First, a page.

In what seemed like the course of a few days, our world turned upside down. Children were significantly affected by the pandemic and could no longer attend school or see friends in person. Many weren’t able to see family like grandparents. The isolation of the pandemic can take a toll on anyone’s mental health, but for children, it was especially hard. 

This is what millions of children have experienced in the last 18 months as the pandemic took hold of their world. Children have had to make sense of all these changes even though they don’t have all the life experiences or coping strategies for such dramatic events. And, let’s face it, as parents, we had trouble coping with this new, uncertain world ourselves.

What has been the impact of the pandemic on children? Are they all negative? Although the studies are ongoing, they are helping researchers better understand the pandemic’s effects on children. As we begin to resume some normalcy in many parts of the world, it’s helpful to look at these findings to understand what challenges children have faced and may encounter as they begin a “new normal.”

Evidence Points to an Increase in Mental Health Challenges 

In general, research points to the fact that children and adolescents have experienced increased mental health challenges during the pandemic. Studies from several locations, including China, Italy, and Spain, indicate higher levels of depression and anxiety among children, especially compared to pre-pandemic levels. 

While these general findings are informative, they fail to illustrate the complete picture of children’s experiences during the pandemic. To see that, we need to consider the mechanisms by which the pandemic influenced children’s everyday lives and routines. 

Understanding the Pandemic’s Effects on Children

In the world of child development, it’s often helpful to look at children’s experiences from an ecological perspective. That is, to try to understand how children’s development progresses in the context of their family life and society at large. Likewise, laws, demographic changes and health patterns impact their experiences as well. From this perspective, it’s easy to understand how a worldwide pandemic trickles down into children’s development through the different layers in which they are nested.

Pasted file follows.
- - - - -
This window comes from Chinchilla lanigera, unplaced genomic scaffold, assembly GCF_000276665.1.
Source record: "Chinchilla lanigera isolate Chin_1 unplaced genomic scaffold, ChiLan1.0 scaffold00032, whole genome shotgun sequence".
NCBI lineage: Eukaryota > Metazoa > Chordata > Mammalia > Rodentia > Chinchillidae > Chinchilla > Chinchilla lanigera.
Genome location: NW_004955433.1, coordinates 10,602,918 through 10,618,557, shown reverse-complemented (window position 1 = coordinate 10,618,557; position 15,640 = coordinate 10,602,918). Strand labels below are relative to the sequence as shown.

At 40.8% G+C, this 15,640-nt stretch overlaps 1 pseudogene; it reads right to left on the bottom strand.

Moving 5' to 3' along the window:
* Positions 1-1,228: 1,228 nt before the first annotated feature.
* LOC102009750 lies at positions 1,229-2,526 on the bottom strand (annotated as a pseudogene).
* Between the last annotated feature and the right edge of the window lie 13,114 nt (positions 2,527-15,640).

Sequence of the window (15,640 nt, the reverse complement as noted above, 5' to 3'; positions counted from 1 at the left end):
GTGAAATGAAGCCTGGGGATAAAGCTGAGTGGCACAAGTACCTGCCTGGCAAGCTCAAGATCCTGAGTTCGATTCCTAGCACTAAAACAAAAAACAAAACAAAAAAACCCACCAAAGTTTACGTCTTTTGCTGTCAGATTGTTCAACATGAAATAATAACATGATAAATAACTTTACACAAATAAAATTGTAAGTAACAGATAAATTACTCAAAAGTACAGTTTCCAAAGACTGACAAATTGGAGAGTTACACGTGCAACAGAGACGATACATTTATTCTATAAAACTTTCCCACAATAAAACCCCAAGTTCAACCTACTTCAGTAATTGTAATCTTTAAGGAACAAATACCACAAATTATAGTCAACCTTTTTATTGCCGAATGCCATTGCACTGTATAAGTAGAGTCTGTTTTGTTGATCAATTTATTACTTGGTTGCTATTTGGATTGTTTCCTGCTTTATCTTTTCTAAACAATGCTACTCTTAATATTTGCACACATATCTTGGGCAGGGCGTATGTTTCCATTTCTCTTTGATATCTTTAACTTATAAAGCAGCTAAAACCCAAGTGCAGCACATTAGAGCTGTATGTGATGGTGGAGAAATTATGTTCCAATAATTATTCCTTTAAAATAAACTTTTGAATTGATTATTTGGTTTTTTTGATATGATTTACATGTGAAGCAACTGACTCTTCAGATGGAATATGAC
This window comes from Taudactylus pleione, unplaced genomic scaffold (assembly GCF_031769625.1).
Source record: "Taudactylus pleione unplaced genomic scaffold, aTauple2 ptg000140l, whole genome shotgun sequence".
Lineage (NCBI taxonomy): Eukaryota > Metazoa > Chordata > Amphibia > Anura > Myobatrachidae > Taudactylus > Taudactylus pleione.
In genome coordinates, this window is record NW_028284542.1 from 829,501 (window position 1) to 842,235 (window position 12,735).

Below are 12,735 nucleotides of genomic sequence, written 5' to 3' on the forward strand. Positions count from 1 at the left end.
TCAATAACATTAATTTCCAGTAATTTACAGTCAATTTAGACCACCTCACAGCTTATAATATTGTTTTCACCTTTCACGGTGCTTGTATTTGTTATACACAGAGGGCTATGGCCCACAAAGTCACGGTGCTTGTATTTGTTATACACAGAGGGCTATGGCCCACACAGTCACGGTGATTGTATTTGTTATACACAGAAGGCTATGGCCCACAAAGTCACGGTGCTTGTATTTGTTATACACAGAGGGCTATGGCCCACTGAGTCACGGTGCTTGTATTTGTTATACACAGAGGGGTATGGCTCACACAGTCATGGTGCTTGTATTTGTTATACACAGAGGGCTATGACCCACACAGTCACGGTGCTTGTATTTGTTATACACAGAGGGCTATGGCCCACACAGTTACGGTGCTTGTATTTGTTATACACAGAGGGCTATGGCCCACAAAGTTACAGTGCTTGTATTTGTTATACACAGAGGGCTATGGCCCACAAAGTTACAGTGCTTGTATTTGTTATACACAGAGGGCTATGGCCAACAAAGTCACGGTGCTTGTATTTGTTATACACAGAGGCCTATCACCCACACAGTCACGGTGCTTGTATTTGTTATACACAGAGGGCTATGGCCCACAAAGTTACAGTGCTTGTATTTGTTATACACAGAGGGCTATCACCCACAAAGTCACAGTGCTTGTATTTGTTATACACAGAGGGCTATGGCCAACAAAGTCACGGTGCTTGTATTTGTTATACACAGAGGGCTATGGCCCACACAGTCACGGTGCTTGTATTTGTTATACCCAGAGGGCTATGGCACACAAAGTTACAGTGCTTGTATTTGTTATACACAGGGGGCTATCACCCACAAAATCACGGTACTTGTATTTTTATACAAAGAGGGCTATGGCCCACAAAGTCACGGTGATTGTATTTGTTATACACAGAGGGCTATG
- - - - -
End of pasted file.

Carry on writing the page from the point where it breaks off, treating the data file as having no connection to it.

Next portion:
From this ecological perspective and the above graphic, it’s easy to see that the environment in which children live can serve as both a shield and a conduit for positive or negative impacts. A child’s environment (especially family and support systems) can shield them from some effects of the pandemic, or the opposite can be true if the family dynamic is dysfunctional. Likewise, depending on a child’s particular situation, the environment may further exacerbate the negative potential of the pandemic. 

The Environment and Its Impact

The impact of the pandemic on children’s well-being is largely viewed through the changes in their environment.

At first glance, it seemed as though the pandemic might have a limited impact on children. In the early days of the virus, we learned that children were at lower risk of being seriously ill from it. Just as many parents expressed a sigh of relief, the spread of the virus took hold, and social distancing measures began across the world. This meant that schools and businesses closed, leaving parents at home with their children trying to re-create a school environment as best they could.